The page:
Sunday, April 18, 2010
Next big thing link:
The L.A. TIMES BOOK PRIZE "Graphic Novel" category winner will be announced this Friday (4-23), according to this report by Callie Miller. The nominees are also listed:
1) LUBA hardcover Gilbert Hernandez
2) GOGO MONSTER Taiyo Matsumoto
3) ASTERIOS POLYP David Mazzucchelli
4) SCOTT PILGRIM Volume 5 Bryan Lee O'Malley
5) FOOTNOTES IN GAZA Joe Sacco
Smackdown spotlight links:
Tim Hodler reviews THE ART OF JAIME HERNANDEZ by Todd Hignite, and the greatest comment thread in the history of the Fantagraphics Production crew ensues. Jacob Covey and Adam Grano (co-workers of TAOJH book designer Jordan Crane), Fantagraphics Co-Publisher Kim Thompson, and Abrams ComicArts executive editor Charlie Kochman, and a cast of dozens discuss design in comics-themed books in more depth than ever thought possible. Fascinating discussion by some folks you don't usually hear from.
Marc Sobel responds at "Trouble With Comics" to Tim Holder's article. I like Marc's efforts on the Hernandez Brothers, and with THE ART OF JAIME HERNANDEZ now released to the general public it seems like a good time to revisit this discussion.
Jordan Crane posted the first portion of Jaime's 2002 mini-comic DEATH TALES 1, the rest is to be posted 4-28. This looks to be a limited edition comic from San Diego Comicon, or some similar event.
Calling All Academics link:
Gene Kannenberg reports on a call for papers from guest editors Christopher Gonzalez and Derek Parker Royal for a special Hernandez Brothers tribute issue of the publication "ImageTexT."
Sunday, April 11, 2010
"Homer Simpson: Chick Magnet" 12 pages
GILBERT HERNANDEZ: writer/artist
ALLAN HELLARD: colorist
KAREN BATES: letterer
BILL MORRISON: editor
MIKE ROTE: staff artist
Gilbert Hernandez returns for a second time to the Simpsons universe, following 2008's "Homerstein Conquers the World" in TREEHOUSE OF HORROR 14. This story tracks the journey back home of Homer and Bart from the forbidden donut shop. When Bart tries to bribe another comic from his Dad, he throws the comic into the trash. It's retrieved surreptitiously by Bart, and stashed in Homer's back pocket. Gilbert turns the comic into one of his "magical object" plot devices. The boys walk is interrupted constantly by beautiful women mistaking Homer for a TV star or lost love. Then Homer begins to think he has some kind of newfound effect on women, and has Bart pick out one on which to test his supposed animal magnetism. This works all too well as Homer is lovingly mangled by a very butch-looking gal. Bart is left holding the comic book after the melee when a little red-haired girl says "hi" to him. A nonplussed Bart shoves the comic back into Homer's back pocket, whereupon they are chased down the sidewalk by a horde of crazed women. Bart quickly throws the comic at the stampede and the ladies lose all interest in the chase. Leading Bart to conclude, "A man with a comic book attracts a woman like nothing else[...]." I enjoyed this rare opportunity to see Gilbert's work in color, as well as his take on the Simpsons character's. However, one review I read found the story hard to understand. This may be true for some folks as Gilbert paces his stories like almost no one else. The story is basically just a father and son walk with the magic comic thrown in as the action instigator. If more creators were able to tell a story with the less-is-more template, I think there would be more comics that children would want to read. In closing, I hope to see more of Gilbert in future Simpsons comics, if editor Bill Morrison sees fit. -Gary Usher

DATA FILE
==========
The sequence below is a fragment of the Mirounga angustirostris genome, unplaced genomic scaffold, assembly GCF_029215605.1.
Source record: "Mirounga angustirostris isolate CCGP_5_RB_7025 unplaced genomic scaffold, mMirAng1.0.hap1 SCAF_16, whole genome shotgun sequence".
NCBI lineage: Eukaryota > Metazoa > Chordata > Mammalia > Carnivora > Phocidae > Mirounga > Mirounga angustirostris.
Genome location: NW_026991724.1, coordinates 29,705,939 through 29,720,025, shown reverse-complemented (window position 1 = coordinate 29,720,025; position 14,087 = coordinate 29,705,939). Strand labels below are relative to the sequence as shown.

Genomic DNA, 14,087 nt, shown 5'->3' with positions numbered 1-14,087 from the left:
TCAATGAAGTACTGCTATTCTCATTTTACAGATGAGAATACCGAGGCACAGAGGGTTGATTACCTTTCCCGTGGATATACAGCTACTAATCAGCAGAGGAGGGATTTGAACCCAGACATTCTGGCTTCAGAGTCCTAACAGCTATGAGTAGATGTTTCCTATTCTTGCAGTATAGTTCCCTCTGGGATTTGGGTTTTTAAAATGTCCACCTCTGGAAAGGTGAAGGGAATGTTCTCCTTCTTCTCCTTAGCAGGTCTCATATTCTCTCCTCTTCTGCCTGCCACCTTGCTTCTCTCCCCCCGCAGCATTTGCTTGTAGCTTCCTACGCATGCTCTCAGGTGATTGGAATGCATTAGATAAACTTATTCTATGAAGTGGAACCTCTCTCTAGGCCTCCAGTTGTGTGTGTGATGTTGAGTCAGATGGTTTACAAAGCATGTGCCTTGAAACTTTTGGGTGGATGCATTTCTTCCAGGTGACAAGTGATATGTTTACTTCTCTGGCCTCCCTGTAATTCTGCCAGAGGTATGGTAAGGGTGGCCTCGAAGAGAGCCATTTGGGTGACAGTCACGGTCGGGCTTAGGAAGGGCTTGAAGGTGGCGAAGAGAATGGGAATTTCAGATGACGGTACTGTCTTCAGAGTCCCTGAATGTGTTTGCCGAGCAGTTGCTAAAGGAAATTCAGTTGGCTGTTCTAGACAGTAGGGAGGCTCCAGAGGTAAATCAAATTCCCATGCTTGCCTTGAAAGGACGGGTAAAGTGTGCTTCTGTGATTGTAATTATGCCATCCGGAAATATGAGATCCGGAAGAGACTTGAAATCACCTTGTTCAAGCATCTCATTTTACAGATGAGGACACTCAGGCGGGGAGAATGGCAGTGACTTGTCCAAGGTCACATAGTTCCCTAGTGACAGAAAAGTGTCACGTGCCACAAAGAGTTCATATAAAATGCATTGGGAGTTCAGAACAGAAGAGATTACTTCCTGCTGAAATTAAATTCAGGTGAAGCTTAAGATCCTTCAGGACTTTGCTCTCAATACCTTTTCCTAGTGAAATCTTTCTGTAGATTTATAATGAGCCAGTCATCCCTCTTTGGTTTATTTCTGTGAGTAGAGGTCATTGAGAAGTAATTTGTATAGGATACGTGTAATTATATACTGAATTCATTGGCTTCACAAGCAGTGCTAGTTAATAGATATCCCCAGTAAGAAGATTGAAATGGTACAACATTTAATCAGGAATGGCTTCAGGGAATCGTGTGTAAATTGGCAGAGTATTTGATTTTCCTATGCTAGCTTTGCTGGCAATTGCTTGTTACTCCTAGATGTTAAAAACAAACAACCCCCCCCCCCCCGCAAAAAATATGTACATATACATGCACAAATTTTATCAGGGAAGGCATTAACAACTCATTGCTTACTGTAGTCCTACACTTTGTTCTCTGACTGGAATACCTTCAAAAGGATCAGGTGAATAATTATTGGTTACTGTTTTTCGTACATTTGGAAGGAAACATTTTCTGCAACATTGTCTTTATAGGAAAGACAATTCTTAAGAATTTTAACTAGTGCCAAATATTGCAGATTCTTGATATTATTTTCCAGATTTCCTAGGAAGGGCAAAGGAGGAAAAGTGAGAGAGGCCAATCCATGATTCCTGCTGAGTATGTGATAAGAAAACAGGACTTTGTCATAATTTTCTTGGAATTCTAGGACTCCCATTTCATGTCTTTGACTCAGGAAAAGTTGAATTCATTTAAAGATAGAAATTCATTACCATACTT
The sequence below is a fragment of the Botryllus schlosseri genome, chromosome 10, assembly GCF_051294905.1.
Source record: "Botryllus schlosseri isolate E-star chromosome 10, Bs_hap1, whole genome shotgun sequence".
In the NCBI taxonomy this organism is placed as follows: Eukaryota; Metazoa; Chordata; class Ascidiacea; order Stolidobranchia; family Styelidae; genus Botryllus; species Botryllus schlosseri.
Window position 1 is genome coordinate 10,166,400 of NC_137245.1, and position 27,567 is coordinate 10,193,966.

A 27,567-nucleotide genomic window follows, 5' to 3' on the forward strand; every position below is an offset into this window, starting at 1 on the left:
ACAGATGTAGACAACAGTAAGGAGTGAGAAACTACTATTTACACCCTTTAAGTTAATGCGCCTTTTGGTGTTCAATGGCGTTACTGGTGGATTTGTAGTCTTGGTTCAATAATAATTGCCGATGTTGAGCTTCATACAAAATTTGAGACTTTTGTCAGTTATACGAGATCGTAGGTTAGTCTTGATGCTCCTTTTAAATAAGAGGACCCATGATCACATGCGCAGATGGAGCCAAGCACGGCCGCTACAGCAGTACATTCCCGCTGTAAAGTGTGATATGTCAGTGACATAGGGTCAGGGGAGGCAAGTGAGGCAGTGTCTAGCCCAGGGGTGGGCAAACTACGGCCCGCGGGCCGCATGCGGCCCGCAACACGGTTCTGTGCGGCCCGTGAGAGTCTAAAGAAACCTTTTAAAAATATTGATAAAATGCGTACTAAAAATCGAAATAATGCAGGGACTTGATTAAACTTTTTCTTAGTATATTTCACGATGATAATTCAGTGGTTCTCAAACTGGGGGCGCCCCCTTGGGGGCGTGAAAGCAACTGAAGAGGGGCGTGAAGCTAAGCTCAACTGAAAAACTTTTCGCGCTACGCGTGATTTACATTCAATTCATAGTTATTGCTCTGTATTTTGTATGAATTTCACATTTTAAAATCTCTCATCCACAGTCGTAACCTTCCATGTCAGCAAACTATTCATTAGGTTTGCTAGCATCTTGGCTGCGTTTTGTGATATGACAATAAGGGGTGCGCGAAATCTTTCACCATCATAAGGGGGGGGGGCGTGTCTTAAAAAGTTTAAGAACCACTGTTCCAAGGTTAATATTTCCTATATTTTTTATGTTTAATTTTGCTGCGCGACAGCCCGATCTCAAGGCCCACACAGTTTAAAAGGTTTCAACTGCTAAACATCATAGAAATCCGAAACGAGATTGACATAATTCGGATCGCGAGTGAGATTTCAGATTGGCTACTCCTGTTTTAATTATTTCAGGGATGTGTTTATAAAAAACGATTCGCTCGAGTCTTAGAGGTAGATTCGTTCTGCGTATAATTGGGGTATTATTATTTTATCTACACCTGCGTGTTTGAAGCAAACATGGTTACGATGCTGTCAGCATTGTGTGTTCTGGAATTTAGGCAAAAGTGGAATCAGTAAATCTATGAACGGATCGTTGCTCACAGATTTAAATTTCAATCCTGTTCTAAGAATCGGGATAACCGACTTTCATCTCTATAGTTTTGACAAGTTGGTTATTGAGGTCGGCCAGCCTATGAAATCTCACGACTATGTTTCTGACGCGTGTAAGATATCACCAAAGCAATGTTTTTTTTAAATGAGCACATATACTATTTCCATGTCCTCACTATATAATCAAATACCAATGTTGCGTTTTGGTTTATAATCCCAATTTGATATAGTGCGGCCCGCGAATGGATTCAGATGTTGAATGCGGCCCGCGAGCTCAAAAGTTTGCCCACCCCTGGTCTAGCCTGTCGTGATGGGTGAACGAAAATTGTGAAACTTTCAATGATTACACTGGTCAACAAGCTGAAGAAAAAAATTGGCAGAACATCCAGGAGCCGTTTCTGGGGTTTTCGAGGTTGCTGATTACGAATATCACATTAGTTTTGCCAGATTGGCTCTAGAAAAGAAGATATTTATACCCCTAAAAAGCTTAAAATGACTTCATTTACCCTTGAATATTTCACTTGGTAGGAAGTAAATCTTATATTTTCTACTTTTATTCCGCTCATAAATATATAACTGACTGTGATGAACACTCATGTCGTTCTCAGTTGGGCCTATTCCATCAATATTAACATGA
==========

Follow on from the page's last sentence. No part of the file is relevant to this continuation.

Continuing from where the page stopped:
Tuesday, April 6, 2010
All of Jaime and Gilbert's books that we have been waiting patiently for have been released in the last few weeks (and a suprise from Gilbert and Homer):
PENNY CENTURY publisher page
HIGH-SOFT LISP publishers page
THE ART OF JAIME HERNANDEZ publishers page
BART SIMPSON 52 mycomicshop.com page
I'm leaning toward buying the first three in a package deal from amazon.com for a little over $50, here's a link to one of the books for sale on amazon that lists the deal.
We had a question from Matt in the comments section quite a while back that I will try to answer now: "I'm trying to figure out if I should get LOCAS II of PENNY CENTURY or both. Any idea what the difference is between the two collections?"
Remember that those great hardcovers like LOCAS and LOCAS II do not reprint every strip by Jaime from LOVE AND ROCKETS Volumes One and Two. If you aren't picky about that I would recommend the hardcover LOCAS II, as it reprints all under one cover most of LOCAS IN LOVE, DICKS AND DEEDEES, GHOST OF HOPPERS, and THE EDUCATION OF HOPEY GLASS. The softcover PENNY CENTURY volume will include the WHOA NELLIE graphic novel that does not appear in LOCAS II, and the eventual follow-up to this volume will include the rest of the stories appearing in LOCAS II. I'm also thinking that "La Maggie la Loca" and "Gold Diggers of 1969" from LOVE AND ROCKETS Volume Two #20 are not in the LOCAS II hardcover.
This is all vaguely confusing, so here are links to the contents pages of the two books so you will be able to see side by side which stories are in which book (you might have to click on "table of contents" in the "look inside" feature of these two sales pages):
PENNY CENTURY title page
LOCAS II title page one/page two
All artwork (c)2010 Jaime Hernandez or Gilbert Hernandez